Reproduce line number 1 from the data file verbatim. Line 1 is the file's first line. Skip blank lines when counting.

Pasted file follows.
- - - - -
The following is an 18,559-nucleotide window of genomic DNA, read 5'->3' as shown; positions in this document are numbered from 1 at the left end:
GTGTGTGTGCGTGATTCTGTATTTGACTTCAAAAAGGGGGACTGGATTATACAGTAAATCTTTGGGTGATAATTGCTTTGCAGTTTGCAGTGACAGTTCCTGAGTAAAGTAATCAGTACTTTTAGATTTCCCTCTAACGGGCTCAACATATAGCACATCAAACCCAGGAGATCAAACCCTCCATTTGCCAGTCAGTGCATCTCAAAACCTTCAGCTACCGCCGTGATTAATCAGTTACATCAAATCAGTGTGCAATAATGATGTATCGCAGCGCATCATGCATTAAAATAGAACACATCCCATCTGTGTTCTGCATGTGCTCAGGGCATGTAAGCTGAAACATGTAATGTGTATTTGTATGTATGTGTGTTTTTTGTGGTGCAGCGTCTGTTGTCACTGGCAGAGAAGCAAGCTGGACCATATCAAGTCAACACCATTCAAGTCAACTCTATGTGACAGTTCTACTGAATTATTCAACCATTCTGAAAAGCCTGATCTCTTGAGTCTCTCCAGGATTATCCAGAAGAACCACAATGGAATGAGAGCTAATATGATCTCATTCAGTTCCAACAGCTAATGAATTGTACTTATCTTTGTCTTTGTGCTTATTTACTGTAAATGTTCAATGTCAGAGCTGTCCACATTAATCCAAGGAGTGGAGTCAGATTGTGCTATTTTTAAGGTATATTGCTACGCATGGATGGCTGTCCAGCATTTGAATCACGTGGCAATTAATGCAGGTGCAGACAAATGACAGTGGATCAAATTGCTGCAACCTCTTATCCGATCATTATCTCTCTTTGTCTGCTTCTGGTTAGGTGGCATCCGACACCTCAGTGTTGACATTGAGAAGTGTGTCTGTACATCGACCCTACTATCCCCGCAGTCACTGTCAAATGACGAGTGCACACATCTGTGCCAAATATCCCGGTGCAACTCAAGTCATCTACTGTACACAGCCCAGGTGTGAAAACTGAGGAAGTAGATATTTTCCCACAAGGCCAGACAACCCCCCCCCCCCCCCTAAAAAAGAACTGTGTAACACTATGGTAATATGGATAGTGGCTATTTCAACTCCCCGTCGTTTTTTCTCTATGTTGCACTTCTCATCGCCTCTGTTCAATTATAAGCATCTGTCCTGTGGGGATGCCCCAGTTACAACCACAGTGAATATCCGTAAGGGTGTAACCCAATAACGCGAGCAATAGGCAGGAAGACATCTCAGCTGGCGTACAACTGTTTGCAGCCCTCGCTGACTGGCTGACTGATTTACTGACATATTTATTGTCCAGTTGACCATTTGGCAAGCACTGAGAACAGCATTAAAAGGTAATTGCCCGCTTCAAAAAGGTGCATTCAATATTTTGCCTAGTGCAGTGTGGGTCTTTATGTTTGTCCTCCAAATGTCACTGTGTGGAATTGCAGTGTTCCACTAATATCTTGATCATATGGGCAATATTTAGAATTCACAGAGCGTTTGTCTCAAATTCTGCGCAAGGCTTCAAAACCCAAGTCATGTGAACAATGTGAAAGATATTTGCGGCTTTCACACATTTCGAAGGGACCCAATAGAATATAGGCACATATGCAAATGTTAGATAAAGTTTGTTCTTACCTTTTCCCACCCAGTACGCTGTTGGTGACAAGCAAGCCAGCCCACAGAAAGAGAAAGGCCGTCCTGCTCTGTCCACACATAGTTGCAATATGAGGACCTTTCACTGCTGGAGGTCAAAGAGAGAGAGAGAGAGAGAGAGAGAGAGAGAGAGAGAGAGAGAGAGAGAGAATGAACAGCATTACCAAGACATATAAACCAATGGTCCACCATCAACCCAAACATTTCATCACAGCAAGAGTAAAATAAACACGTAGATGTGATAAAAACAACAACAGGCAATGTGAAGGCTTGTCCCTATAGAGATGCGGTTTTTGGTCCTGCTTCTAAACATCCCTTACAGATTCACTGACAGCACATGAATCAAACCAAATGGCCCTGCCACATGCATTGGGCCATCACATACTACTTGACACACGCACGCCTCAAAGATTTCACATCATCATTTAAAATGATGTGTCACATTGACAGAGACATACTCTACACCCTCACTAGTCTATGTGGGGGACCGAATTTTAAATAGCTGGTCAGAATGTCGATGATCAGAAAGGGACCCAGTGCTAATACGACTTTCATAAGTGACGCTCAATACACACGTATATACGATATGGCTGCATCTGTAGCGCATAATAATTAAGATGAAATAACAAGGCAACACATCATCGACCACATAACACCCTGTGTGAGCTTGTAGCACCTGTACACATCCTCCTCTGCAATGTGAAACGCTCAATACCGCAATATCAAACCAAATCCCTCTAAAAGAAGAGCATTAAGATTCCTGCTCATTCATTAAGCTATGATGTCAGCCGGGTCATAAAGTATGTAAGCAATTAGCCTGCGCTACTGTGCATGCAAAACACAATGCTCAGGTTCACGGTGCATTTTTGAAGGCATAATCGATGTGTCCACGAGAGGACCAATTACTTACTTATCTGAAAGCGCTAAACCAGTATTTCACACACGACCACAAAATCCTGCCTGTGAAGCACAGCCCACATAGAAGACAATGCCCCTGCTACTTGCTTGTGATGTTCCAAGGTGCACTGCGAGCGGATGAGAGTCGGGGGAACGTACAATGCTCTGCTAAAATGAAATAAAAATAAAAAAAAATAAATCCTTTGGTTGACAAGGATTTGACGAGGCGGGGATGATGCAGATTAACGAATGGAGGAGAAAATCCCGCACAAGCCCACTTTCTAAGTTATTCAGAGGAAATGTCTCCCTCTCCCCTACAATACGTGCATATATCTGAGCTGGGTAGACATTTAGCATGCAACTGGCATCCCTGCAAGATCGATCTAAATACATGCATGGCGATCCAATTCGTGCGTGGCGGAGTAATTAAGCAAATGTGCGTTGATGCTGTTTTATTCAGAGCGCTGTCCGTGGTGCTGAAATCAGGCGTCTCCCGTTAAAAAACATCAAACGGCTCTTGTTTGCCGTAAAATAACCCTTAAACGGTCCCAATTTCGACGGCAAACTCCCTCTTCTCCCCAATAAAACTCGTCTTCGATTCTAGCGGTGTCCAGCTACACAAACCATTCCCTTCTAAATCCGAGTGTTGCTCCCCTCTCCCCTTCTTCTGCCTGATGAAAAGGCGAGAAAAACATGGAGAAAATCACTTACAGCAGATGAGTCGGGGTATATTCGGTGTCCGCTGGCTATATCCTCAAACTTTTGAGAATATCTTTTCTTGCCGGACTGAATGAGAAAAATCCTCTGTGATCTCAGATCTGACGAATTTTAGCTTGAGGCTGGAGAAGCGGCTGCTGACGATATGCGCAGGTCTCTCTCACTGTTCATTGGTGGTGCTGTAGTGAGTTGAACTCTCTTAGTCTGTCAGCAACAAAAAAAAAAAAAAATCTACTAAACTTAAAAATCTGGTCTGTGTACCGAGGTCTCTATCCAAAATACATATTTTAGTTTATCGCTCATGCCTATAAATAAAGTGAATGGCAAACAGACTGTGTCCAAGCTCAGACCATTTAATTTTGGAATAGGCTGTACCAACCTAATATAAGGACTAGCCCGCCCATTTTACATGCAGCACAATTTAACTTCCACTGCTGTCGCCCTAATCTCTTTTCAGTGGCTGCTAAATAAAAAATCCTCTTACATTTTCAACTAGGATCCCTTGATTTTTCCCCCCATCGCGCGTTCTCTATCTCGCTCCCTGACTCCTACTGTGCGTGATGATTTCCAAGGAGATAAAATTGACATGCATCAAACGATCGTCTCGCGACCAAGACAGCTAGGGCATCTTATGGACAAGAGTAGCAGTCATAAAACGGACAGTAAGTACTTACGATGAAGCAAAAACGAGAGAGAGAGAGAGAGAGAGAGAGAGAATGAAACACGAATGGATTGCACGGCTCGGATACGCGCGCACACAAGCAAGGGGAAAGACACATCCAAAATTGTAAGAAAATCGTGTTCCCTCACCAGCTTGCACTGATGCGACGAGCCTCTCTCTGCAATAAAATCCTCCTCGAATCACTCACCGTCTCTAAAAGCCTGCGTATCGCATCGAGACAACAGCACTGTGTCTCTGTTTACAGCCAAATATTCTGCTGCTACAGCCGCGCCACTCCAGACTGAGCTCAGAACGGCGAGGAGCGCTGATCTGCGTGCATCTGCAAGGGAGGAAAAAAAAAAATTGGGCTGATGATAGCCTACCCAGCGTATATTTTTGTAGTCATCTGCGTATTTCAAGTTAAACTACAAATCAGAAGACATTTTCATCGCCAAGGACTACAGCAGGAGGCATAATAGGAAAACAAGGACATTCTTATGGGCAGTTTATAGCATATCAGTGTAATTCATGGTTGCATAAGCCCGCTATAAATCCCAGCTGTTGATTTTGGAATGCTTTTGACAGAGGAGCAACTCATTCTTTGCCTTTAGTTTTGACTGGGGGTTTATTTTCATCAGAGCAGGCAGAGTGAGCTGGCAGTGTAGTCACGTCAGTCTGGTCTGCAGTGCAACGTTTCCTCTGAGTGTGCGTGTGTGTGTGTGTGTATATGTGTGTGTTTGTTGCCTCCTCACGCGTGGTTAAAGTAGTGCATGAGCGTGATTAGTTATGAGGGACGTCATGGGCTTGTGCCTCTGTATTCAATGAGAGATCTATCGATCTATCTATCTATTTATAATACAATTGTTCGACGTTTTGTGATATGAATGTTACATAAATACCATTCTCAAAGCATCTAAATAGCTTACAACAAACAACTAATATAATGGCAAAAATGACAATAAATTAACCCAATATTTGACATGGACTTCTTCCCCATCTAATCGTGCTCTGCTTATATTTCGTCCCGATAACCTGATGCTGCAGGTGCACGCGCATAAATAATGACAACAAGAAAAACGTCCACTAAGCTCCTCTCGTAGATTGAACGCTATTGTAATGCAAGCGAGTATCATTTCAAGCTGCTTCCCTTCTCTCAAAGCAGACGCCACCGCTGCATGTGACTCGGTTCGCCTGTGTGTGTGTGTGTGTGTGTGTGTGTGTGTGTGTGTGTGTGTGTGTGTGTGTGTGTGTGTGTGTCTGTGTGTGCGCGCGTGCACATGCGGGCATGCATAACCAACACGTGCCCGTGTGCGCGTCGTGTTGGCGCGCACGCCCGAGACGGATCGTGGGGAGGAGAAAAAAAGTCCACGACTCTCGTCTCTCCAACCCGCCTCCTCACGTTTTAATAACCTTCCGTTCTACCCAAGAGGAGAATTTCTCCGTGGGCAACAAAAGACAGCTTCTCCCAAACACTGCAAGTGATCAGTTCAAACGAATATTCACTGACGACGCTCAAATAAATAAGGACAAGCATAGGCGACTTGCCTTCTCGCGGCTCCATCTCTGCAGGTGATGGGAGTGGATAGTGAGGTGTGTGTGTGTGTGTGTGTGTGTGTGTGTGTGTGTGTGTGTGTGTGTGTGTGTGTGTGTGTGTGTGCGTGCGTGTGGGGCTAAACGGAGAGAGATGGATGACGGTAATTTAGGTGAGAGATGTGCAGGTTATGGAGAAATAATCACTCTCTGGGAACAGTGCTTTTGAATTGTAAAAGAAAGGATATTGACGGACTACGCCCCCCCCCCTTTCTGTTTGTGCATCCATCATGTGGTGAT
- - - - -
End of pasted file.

The following is an 18,559-nucleotide window of genomic DNA, read 5'->3' as shown; positions in this document are numbered from 1 at the left end: